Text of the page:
|Photos||Video & Audio||Blogs||Statistics||Archive||Shop||Mobile|
Firstly, I wanted to welcome my good friend Philip [Brown] to this blog. It's great having him to be a part of it. If you don't already know his work, he's a fantastic photographer as you will see with his posts here. I've spent a lot of time shooting alongside him and his sense of humour and fun make an already enjoyable job even bThe photo I've chosen for this post is a shot of Adam Gilchrist from the opening match of Australia's 2005 Ashes tour of England against the Professional Cricketers Association Masters XI. The Ashes tour traditionally opens with a match at the incredibly picturesque Arundel Castle ground in southern England. It is set in the grounds of the castle and is a perfect place to start a tour of England as it is a great example of the beautiful cricket grounds that can be found all over the country.
Shooting a tour match as opposed to a Test, ODI or T20I is a little different. While there is still interest in the result, the focus isn't always on exact incidents and highlights. It can often be a good opportunity to try and take some different and sometimes a little more interesting photos.
As I have mentioned in previous posts, a lot of cricket is shot from a fairly straight position, at fine leg/long-off to a right-hand batsman. This photo is an example of an action shot from a different angle.
One thing to consider when deciding where to shoot from is what will be in the background. Cricket is different from most other sports in that most of the action takes place in one place of the ground, on the pitch. When I decide where to work from, I try to find as clean a background as possible. In a lot of stadiums, this is a bank of seats that will hopefully fill up with crowd. More often than not it is a compromise though. The angle I want to shoot from doesn't always have a good background. Stairwells, security guards in bright jackets and advertising signs are all part of modern cricket that, while necessary, aren't always welcome additions to the background of a photo.
The Arundel Castle ground is mostly surrounded by trees, spectators bring their own chairs and rugs and sit on grass banks running down to the ground with no advertising boards obscuring their view (or spoiling my background!). There is a small section square of the wicket with no trees, which gives way to a view of the English countryside, complete with rolling hills and fields. I sat directly opposite with this gap in my background. I liked it as it gave the photos a real feel of being in England, which for a photo from an opening match of a tour of England is great. All that was need was to wait for a nice piece of action in front of it.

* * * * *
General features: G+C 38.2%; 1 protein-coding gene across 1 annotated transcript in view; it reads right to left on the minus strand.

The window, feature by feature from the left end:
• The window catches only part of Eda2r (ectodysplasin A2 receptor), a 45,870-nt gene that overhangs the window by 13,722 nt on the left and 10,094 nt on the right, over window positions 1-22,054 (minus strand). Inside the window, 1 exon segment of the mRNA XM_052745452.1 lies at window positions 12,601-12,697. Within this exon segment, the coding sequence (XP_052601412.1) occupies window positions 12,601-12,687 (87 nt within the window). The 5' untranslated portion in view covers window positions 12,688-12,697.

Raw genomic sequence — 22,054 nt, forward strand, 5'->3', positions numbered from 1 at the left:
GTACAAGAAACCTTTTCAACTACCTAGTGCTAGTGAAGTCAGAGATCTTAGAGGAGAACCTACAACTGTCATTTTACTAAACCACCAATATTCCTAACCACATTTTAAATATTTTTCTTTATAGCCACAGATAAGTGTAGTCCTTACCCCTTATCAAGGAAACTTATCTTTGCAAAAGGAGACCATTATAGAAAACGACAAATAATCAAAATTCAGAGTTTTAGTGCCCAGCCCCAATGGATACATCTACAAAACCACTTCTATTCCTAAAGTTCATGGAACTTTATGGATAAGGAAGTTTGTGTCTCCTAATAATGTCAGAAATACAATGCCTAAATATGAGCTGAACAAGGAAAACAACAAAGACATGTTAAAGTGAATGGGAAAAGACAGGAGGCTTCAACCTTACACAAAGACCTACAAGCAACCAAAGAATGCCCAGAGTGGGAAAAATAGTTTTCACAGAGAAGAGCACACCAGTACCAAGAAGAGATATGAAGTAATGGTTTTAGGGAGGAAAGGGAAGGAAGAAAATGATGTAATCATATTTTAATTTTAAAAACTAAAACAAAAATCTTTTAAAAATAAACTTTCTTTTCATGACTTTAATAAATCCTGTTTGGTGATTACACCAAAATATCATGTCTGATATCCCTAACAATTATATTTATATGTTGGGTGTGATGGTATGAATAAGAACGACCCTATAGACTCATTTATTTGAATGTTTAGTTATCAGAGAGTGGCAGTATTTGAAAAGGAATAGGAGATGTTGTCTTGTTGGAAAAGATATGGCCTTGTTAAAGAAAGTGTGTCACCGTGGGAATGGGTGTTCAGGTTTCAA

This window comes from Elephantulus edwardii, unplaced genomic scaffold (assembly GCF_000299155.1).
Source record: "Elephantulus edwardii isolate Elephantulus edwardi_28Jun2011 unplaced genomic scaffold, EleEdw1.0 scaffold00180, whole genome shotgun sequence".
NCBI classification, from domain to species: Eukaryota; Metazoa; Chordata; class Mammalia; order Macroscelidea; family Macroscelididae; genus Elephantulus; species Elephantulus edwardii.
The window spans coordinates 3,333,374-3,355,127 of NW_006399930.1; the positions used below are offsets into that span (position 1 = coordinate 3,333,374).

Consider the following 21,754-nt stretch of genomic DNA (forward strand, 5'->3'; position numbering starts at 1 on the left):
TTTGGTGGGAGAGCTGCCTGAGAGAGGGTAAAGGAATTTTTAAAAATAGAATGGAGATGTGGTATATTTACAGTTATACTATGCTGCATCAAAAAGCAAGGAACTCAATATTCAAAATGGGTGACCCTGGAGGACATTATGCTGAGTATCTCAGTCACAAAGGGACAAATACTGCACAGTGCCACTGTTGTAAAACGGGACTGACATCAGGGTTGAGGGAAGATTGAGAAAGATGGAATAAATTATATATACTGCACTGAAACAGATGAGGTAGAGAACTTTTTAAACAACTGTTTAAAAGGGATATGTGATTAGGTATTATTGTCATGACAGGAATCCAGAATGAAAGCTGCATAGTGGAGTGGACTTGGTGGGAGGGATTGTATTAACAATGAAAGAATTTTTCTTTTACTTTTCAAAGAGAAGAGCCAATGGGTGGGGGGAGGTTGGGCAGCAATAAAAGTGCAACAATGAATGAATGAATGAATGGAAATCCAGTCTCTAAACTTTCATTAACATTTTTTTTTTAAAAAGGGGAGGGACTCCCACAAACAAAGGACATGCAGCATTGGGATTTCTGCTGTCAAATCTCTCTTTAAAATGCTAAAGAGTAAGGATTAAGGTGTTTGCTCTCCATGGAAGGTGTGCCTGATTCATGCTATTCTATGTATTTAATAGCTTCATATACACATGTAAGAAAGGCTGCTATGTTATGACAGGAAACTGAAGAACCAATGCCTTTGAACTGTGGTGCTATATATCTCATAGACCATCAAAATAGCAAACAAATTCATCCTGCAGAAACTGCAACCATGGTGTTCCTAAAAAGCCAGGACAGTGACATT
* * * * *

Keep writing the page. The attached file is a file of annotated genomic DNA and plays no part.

With Gilchrist opening the batting in a T20 match, it wasn't long before he played a big shot and I got the photo I wanted. This photo was shot with a Canon 1D Mark II with a 500mm f4 lens. Due to this match being played in the evening, the light wasn't very bright. As such it was shot at 800 ISO at 1/640th of a second with the lens wide open at an aperture of f4. A wide open lens gives the lowest depth of field, meaning the background is a long way out of focus, which normally is a good thing in a photo as it makes the action stand out. With a little more light I would probably have closed the aperture a little to bring the unusual background a little more into focus. This wasn't possible, but I was still happy with the result.
Hamish Blair is a Melbourne-based photographer for Getty ImagesFeeds: Hamish Blair
© ESPN Sports Media Ltd.
|Comments have now been closed for this article
Hamish Blair is a Melbourne-based Australian photographer who works for Getty Images. He covered his first Test match in 1996 and has spent a good deal of his career since following the Australian cricket team around the world. He has photographed over 100 Tests in the 13 years he has been shooting cricket.